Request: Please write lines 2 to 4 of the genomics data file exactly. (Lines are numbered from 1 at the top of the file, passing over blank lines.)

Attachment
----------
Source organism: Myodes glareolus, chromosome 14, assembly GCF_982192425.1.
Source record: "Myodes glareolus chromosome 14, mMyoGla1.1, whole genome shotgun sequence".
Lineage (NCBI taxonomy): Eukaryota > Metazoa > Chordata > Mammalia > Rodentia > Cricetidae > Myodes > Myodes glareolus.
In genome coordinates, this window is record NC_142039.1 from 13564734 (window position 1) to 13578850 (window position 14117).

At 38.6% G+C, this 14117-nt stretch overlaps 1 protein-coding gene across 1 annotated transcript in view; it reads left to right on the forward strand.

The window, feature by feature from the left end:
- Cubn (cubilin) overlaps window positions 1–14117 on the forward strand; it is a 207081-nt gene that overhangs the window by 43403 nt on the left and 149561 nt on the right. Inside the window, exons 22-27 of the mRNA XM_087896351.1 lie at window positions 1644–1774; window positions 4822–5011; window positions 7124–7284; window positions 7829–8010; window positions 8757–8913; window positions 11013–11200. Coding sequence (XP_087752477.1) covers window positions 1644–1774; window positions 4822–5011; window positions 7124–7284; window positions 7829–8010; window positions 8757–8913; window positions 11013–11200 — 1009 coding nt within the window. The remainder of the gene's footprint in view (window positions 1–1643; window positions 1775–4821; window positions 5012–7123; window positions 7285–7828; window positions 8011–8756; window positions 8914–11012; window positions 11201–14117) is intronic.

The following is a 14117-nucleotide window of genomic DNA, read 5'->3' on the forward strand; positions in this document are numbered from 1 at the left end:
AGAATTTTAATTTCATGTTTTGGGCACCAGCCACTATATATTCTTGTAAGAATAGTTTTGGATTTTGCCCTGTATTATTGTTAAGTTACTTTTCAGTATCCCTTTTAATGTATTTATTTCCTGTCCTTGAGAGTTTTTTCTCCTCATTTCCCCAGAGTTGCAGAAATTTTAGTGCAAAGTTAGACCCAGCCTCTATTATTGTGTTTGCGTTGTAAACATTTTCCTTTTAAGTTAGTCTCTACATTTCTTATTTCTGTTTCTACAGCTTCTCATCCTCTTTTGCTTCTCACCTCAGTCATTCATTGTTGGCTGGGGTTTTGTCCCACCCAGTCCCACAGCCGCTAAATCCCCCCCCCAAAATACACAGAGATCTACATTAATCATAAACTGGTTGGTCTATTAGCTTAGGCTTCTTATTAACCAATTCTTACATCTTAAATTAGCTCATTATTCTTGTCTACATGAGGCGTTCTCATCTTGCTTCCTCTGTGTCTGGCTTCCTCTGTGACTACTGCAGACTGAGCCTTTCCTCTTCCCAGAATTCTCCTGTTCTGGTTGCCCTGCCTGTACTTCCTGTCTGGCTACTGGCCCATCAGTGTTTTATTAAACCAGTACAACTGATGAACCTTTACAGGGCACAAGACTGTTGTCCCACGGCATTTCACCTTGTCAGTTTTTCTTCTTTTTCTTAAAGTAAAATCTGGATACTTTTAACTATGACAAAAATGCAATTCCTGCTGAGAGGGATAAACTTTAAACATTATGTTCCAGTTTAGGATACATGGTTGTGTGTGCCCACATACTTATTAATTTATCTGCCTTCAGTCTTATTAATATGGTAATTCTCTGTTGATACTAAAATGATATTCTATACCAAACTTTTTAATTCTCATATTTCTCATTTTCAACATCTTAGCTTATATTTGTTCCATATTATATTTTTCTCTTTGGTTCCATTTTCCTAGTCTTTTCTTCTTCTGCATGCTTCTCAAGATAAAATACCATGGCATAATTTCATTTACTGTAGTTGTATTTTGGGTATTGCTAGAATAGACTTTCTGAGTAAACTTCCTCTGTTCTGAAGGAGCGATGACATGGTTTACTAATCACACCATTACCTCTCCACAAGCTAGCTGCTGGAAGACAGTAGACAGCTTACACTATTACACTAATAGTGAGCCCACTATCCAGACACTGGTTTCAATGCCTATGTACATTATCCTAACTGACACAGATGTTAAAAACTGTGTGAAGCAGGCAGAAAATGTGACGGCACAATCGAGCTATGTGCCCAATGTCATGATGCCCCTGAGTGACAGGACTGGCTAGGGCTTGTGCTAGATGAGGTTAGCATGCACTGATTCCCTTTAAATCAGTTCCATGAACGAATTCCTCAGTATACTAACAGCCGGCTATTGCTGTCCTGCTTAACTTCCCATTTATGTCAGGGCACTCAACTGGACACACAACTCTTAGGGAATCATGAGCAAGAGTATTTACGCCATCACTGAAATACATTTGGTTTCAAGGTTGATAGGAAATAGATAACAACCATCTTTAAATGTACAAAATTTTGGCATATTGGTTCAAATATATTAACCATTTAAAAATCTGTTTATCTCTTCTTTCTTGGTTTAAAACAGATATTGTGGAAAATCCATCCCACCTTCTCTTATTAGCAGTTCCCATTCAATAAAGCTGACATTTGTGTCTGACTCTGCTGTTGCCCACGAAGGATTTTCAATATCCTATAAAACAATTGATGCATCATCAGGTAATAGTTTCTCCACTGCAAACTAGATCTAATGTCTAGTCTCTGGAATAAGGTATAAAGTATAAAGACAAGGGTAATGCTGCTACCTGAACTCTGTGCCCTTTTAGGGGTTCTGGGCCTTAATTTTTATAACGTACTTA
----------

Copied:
Source record: "Myodes glareolus chromosome 14, mMyoGla1.1, whole genome shotgun sequence".
Lineage (NCBI taxonomy): Eukaryota > Metazoa > Chordata > Mammalia > Rodentia > Cricetidae > Myodes > Myodes glareolus.
In genome coordinates, this window is record NC_142039.1 from 13564734 (window position 1) to 13578850 (window position 14117).